Nurse educator provides tips for staying healthy this winter
There are two seasons in Edmonton: winter and construction season. But even though we may lack extended autumn months (cut short by either a summer that lingers or freezing temperatures that come much too soon), influenza season creeps in during that tiny window when the leaves change.
Coughing, sneezing, fatigue, fever, chills and aches and more—it’s never a dull moment this time of year.
“If you look at all the different strains of influenza, they’re usually circulating in the northern hemisphere in the winter season,” explains Barb Borkent, nurse educator in the Faculty of Nursing. “The viruses that we see circulating in the southern hemisphere during our summer months are more often than not the viruses we will see here in the winter.”
The influenza virus is able to spread before an infected person even knows they’re sick. “A person is quite contagious 24 hours before they start having symptoms,” says Barb. “So it’s important that you’re aware it’s around so you can avoid close contact with people.”
How to stay healthy
Here is Barb’s advice for staying healthy during flu season:
Keep your distance
The flu is spread through “droplets”—which can cover a three-foot distance when a person coughs or sneezes. Barb advises keeping a distance from others and encourages opting for fist bumps rather than handshakes.
Anyone in Alberta over the age of six months should get the influenza vaccine (which is free at mass immunization clinics and pharmacies around the city. MacEwan is also hosting drop-in clinics at City Centre Campus from October 24 to 26 and at Alberta College Campus on October 27.).
“By getting your influenza vaccine, you are preventing the spread,” she says. “What’s critical is that we find healthy people often visit family members or friends who are at risk—a grandparent you visit at Thanksgiving, or people with newborn babies, or friends who have a chronic illness.”
Think you’re healthy because you don’t have any symptoms? Think again. People can carry the virus without showing any symptoms and still put others at risk.
“You have to remember that from the time you’re exposed to the time you get symptoms can be as short as two days,” says Barb, “but it takes up to two weeks for the vaccine to give you full protection.”
Practice “respiratory etiquette”
If you are starting to feel unwell, sneeze or cough into your elbow or sleeve. The virus will be absorbed into the material and not as easily spread.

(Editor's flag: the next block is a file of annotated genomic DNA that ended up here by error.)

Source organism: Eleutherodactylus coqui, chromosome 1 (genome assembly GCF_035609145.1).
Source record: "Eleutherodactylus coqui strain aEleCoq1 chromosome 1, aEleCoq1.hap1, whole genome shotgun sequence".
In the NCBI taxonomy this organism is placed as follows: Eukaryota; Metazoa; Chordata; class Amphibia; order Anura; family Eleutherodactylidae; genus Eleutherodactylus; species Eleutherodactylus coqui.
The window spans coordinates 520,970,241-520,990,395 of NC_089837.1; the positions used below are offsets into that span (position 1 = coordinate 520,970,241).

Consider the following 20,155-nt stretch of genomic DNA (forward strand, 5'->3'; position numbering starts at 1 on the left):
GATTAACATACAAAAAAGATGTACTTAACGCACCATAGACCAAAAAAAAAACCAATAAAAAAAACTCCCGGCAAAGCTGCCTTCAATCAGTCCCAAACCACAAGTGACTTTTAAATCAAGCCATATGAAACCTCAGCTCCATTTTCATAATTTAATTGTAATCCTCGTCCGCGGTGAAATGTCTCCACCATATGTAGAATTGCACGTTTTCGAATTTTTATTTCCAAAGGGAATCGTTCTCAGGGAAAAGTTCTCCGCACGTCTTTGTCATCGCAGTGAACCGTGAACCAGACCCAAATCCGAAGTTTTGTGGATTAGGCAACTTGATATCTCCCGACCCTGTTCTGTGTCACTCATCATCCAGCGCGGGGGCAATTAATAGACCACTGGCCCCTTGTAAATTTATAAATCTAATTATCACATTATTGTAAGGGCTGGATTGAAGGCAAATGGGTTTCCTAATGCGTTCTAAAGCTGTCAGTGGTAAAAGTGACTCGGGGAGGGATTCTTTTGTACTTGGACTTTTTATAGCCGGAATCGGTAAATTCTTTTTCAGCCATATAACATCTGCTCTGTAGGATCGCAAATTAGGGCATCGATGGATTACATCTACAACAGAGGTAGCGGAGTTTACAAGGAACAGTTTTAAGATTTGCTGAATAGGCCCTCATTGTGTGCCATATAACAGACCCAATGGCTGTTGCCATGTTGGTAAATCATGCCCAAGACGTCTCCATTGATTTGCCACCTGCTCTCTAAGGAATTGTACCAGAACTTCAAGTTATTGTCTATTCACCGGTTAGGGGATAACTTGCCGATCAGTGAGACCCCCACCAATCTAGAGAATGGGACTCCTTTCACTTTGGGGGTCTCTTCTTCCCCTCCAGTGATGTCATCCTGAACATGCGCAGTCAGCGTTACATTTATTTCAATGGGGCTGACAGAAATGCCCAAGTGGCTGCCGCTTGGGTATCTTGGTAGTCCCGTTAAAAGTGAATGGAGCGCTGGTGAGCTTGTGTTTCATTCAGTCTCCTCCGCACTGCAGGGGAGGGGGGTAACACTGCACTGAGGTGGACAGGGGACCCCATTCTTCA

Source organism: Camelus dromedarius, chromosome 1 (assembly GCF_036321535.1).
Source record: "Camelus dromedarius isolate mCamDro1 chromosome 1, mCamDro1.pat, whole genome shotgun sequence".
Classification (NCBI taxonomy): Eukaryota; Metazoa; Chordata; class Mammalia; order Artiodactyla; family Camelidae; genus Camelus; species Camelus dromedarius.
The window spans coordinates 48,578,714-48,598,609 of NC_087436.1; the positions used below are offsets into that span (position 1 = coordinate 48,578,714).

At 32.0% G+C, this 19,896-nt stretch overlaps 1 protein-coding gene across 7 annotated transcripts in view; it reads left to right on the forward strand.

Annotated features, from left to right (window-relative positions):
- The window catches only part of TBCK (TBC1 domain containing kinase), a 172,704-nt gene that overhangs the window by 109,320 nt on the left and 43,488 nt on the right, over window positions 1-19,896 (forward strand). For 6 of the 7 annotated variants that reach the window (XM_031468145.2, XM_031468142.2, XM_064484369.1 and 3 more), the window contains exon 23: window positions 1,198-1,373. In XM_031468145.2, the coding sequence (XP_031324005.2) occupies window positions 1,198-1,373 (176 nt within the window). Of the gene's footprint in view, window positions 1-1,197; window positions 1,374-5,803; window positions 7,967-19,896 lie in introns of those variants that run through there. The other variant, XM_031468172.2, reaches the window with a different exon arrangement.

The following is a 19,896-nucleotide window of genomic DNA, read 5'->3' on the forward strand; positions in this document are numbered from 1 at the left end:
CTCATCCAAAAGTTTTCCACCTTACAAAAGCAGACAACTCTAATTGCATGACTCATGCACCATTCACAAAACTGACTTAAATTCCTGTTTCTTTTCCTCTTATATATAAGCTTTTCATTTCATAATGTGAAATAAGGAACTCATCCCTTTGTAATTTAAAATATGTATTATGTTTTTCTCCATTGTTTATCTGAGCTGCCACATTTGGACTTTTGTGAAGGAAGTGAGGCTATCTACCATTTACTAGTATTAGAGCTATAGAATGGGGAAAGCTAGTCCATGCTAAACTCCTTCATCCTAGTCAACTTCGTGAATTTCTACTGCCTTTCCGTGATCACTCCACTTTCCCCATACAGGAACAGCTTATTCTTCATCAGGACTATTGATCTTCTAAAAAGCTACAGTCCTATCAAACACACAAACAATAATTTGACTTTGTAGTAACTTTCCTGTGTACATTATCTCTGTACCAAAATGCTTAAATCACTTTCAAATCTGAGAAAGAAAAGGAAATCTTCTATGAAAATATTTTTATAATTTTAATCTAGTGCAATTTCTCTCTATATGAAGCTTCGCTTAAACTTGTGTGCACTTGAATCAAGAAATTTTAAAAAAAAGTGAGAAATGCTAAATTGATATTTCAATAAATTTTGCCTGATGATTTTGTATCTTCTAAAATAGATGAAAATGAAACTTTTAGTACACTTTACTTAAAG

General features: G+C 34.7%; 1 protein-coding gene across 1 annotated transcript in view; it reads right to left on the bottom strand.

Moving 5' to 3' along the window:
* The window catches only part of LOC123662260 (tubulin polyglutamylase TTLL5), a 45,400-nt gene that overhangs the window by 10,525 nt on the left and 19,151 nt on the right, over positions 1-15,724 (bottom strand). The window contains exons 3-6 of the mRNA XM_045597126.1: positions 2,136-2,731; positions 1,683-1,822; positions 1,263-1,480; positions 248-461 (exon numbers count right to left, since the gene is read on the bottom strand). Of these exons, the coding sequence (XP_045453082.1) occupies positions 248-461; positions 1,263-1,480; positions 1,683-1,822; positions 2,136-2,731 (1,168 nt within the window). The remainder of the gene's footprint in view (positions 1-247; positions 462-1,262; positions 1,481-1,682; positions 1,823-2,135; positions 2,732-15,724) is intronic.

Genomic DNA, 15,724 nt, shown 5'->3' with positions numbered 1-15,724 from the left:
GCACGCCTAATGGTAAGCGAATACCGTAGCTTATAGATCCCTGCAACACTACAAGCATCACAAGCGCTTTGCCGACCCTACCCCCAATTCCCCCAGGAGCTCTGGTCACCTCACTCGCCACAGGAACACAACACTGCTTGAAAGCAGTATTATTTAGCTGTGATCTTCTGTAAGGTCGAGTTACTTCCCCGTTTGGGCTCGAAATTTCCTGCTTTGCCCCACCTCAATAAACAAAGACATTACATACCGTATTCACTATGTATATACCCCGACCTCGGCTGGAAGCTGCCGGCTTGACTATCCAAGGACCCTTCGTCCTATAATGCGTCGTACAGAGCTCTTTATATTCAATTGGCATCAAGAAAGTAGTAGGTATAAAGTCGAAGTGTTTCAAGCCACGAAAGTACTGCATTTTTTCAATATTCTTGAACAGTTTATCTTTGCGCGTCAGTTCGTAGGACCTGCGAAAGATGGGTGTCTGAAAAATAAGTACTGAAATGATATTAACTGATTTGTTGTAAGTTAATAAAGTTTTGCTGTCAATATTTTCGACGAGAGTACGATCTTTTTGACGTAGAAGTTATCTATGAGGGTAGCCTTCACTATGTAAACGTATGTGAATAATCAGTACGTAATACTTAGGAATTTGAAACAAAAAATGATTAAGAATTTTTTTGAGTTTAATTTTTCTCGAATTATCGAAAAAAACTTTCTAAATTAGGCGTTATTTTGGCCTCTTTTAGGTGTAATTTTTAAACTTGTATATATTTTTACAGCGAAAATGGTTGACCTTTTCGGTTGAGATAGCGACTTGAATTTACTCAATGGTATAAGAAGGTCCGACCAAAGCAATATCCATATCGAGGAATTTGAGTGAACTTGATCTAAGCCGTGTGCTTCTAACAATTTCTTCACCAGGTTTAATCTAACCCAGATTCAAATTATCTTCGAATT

Barb adds that the number one thing anyone can do in terms of prevention is handwashing. Use soap and water for at least 15 seconds—the length of “Happy Birthday” twice or “Twinkle, Twinkle Little Star.” You can also use an alcohol-based hand sanitizer after coming in contact with an ill person or an object they’ve touched. “As we see students sharing keyboard trays in the library or touching buttons in the elevator, it’s important to think about carrying an alcohol-based rub with you,” she says.
Take care of yourself
Self care is critical at any point of your university experience. Balance your workload, eat well, exercise regularly and find time to do something you love. It’s too easy at this time of year to get bogged down in studying and exams—in addition to everything going on in your personal life—so avoid reaching for comfort junk foods and energy drinks to manage your stress.
And no matter how difficult, make sure you find time to get a good night’s sleep.
If all else fails, brew some tea, pull your blankets up to your chin and stay home. You may think you’re letting your profs and classmates down, but you’re doing everyone a favour by limiting the spread of the virus.
Barb understands it’s not easy for students (or staff and faculty members) to make the decision to stay home when they’re under the weather—and under deadlines. She recommends planning ahead for the what-ifs so assignments are not left until the last minute. “Plan ahead for the emergencies when you might not be able to do the work you thought you could,” she says.
Statistics research forecasts flu season
Forecasting rates of influenza across Canada is valuable in terms of putting preventative measures in place to lower the incidence of flu. For mathematics major Miguel Macaraig (pictured right), it was also a major research endeavour he undertook in Fall 2016 as part of his STAT 370: Applied Time Series Analysis course.
Professor Dr. Cristina Anton gave Miguel a seasonality data set related to influenza in Canada. “The data set is a monster,” says Miguel. “You have to identify the seasonality, you have to see any particular patterns or behaviours, so for me as a student, it gave me a great opportunity to apply what I’ve learned from the class.”
His research focused on predicting future flu rates in Canada by establishing a time series model using weekly reports of the percentage of flu from September 7, 2003 to August 23, 2015. Miguel omitted the last 10 weeks of 2015 so he could develop his prediction—and was pleased to discover that his prediction came very close to the omitted data set.
Miguel presented his work at Student Research Day and was one of two MacEwan students invited to the Canadian Statistics Student Conference in Winnipeg in June. Both students won in the undergraduate poster competition at the conference—Miguel for his “A Time Series Approach for Forecasting the Weekly Percentages of Influenza in Canada” poster.
Miguel says presenting his work at the national level was an important experience.
“Before I attended the conference, I was thinking I might not pursue grad school,” he says. “Afterward, I realized grad school would let me do a lot more with statistical analysis. It would give me the extra artillery I wouldn’t get in the undergrad.”
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